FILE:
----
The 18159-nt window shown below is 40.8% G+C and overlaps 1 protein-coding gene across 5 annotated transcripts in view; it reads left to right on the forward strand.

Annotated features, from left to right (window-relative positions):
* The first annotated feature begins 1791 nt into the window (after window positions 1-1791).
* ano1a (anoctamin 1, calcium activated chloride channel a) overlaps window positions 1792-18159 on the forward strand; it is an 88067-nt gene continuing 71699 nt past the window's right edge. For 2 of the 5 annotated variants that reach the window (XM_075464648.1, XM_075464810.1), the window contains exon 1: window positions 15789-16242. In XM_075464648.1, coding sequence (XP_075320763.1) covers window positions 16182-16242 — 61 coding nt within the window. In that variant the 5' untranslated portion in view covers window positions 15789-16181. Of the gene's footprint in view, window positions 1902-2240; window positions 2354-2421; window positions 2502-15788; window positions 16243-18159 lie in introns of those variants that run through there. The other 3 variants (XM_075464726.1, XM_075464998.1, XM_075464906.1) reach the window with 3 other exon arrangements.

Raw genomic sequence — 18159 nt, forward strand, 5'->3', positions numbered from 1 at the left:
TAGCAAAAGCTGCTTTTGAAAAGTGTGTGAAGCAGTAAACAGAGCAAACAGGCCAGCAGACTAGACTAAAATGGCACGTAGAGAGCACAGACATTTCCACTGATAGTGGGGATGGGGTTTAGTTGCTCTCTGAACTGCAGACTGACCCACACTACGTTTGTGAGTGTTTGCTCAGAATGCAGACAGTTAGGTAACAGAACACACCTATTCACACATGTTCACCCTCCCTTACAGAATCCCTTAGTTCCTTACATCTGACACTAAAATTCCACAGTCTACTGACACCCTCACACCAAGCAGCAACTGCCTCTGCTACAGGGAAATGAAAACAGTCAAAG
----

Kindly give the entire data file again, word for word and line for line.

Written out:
The 18159-nt window shown below is 40.8% G+C and overlaps 1 protein-coding gene across 5 annotated transcripts in view; it reads left to right on the forward strand.

Annotated features, from left to right (window-relative positions):
* The first annotated feature begins 1791 nt into the window (after window positions 1-1791).
* ano1a (anoctamin 1, calcium activated chloride channel a) overlaps window positions 1792-18159 on the forward strand; it is an 88067-nt gene continuing 71699 nt past the window's right edge. For 2 of the 5 annotated variants that reach the window (XM_075464648.1, XM_075464810.1), the window contains exon 1: window positions 15789-16242. In XM_075464648.1, coding sequence (XP_075320763.1) covers window positions 16182-16242 — 61 coding nt within the window. In that variant the 5' untranslated portion in view covers window positions 15789-16181. Of the gene's footprint in view, window positions 1902-2240; window positions 2354-2421; window positions 2502-15788; window positions 16243-18159 lie in introns of those variants that run through there. The other 3 variants (XM_075464726.1, XM_075464998.1, XM_075464906.1) reach the window with 3 other exon arrangements.

Raw genomic sequence — 18159 nt, forward strand, 5'->3', positions numbered from 1 at the left:
TAGCAAAAGCTGCTTTTGAAAAGTGTGTGAAGCAGTAAACAGAGCAAACAGGCCAGCAGACTAGACTAAAATGGCACGTAGAGAGCACAGACATTTCCACTGATAGTGGGGATGGGGTTTAGTTGCTCTCTGAACTGCAGACTGACCCACACTACGTTTGTGAGTGTTTGCTCAGAATGCAGACAGTTAGGTAACAGAACACACCTATTCACACATGTTCACCCTCCCTTACAGAATCCCTTAGTTCCTTACATCTGACACTAAAATTCCACAGTCTACTGACACCCTCACACCAAGCAGCAACTGCCTCTGCTACAGGGAAATGAAAACAGTCAAAG